Results tagged “Myrmarachne”

Hello!

I live in Cairns, North Queensland, Australia. I have just found an ant that continually cast off from its location using a strand of web, much like a spider. My partner and I were unable to find any information on such an ant on the web, so were wondering if you could point us in the right direction? Any guidance you could give us would be much appreciated.

Kindest regards,
Sebastian


Dear Sebastian,

Thanks so much for your question!  It is possible that what appears to the unaided eye to be an ant is actually a spider!  Many groups of spiders (and several different types of insects as well) have evolved the appearance of ants, either to fool ants into letting them close enough to eat them, or capitalize on ants' cooperative reputation to intimidate potential predators.  

The behavior you described sounds like a spider in the 'jumping spider' family, the Salticidae.  They will often jump, and leave a 'dragline' of silk as a way of ensuring they have a place to retreat to if they end up jumping too far, or over a cliff that was higher than they thought.  I have found that these mimics often switch between moving in a very convincingly ant-like fashion, and reverting back to their jumping spider style of movement.  

The largest and most diverse group of ant mimics is the jumping spider genus Myrmarachne, with more than 200 species. The center of diversity for this group seems to be in Southeast Asia, although several species also occur in Australia. Several other genera of spiders also mimic ants, though, both jumping spiders and otherwise.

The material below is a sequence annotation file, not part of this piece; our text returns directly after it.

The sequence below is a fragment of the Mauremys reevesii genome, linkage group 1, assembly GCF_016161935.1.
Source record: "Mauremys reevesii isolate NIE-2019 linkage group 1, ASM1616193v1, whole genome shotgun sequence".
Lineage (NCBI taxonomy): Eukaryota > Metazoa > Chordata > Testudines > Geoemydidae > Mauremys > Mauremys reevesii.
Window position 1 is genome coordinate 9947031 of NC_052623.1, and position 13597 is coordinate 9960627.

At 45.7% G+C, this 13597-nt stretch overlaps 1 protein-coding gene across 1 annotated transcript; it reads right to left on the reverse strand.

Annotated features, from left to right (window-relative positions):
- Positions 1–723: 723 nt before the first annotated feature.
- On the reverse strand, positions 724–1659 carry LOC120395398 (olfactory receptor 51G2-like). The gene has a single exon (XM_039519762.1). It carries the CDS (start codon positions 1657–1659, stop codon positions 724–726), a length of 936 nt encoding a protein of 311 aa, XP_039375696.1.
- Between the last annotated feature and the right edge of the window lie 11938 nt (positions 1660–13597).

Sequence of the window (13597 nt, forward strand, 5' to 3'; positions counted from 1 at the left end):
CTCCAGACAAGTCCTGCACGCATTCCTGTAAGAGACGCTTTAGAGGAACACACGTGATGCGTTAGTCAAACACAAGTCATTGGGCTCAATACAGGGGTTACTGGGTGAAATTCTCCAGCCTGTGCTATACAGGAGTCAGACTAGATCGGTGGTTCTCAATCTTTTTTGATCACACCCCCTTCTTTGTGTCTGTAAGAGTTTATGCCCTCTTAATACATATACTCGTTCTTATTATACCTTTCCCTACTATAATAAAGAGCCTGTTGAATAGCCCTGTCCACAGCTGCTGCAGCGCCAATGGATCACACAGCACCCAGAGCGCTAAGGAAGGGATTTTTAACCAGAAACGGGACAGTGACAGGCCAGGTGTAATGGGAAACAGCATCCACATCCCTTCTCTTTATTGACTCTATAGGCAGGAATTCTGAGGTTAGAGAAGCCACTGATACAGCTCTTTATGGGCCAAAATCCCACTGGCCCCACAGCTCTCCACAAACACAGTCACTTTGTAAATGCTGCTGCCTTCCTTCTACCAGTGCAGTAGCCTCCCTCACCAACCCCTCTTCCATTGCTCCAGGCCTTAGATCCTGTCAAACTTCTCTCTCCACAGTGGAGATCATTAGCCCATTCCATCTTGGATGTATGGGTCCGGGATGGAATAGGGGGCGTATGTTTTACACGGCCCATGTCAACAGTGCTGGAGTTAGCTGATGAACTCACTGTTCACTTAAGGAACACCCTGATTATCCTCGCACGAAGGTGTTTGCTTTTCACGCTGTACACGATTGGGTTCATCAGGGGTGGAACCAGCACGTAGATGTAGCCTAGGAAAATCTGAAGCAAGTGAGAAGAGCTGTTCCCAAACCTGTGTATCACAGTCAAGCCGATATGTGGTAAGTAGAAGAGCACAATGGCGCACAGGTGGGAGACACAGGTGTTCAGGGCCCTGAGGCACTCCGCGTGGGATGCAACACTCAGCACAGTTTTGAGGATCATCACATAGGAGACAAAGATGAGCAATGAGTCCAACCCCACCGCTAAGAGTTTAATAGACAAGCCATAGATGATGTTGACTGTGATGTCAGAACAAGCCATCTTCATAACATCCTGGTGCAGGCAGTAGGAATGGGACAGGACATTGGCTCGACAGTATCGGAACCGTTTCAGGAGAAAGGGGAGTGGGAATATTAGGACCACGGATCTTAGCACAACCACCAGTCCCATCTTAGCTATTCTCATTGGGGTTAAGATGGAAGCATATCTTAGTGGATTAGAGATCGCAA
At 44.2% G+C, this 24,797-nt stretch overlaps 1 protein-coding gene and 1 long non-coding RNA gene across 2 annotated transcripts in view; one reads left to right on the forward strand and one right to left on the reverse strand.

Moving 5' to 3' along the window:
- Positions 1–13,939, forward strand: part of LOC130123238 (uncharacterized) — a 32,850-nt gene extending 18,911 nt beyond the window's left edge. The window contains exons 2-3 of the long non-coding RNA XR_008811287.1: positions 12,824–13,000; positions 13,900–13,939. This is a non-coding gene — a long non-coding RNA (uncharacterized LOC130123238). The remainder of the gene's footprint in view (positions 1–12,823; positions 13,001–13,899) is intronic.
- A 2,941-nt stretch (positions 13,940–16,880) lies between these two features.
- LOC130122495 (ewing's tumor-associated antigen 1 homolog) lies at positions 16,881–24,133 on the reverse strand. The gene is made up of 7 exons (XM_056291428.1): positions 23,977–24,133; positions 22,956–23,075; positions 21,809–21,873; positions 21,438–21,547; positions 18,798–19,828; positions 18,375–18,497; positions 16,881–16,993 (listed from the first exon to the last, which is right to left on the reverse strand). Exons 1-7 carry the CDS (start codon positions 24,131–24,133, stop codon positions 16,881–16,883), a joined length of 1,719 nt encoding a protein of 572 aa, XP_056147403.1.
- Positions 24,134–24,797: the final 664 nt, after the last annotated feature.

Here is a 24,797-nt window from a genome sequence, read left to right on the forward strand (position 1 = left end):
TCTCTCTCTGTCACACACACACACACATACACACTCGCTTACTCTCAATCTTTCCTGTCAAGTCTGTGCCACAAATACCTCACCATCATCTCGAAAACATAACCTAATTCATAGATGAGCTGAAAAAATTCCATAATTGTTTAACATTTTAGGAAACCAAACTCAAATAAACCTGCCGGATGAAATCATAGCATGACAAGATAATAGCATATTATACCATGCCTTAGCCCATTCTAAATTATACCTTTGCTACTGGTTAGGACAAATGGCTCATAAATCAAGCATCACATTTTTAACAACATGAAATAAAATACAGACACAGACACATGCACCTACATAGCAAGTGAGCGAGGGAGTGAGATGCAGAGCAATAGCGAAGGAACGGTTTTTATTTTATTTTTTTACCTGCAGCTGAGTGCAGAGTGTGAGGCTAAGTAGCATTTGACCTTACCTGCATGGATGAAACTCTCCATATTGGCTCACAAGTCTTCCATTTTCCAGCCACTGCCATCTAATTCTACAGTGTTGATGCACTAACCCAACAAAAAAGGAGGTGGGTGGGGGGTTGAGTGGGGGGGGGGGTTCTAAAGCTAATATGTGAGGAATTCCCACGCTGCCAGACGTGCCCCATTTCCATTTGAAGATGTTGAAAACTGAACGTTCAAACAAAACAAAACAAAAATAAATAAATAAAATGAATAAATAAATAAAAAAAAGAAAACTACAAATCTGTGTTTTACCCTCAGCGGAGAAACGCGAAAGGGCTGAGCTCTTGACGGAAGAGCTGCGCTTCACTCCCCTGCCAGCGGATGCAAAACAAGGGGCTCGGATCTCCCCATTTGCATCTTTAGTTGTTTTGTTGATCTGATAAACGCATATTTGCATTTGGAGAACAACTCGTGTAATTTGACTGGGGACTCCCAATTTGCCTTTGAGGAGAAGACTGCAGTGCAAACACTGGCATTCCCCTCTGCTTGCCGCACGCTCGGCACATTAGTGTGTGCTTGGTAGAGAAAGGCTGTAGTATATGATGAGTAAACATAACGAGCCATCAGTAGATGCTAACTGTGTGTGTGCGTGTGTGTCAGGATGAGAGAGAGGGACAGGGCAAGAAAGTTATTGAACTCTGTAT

Here is an excellent link with many pictures and natural history information on jumping spiders in Australia:

Here are some pictures of one of the most common genera of ant-mimicing Salticids in Southeast Asia and Northern Australia (pictures taken in Malaysia).

A google image search also lead me to this amazing picture, posted on Flickr

Spiders aren't the only ones to have evolved ant-like appearances. Several groups of insects, including beetles, flies, and praying mantids, have independently evolved ant-like shapes and colorations. Some insects with larger adult phases only resemble ants when they are very young, and some jumping spiders actually seem to resemble different ants at different ages. Ant-mimicry, or "myrmecomorphy" was extensively reviewed by McIver and Stonedahl in this 1993 paper here, and the wikipedia article on ant mimicry has some more interesting information

Hope this helps!  
Cheers!
Jesse Czekanski-Moir & the AntAsk Team.  

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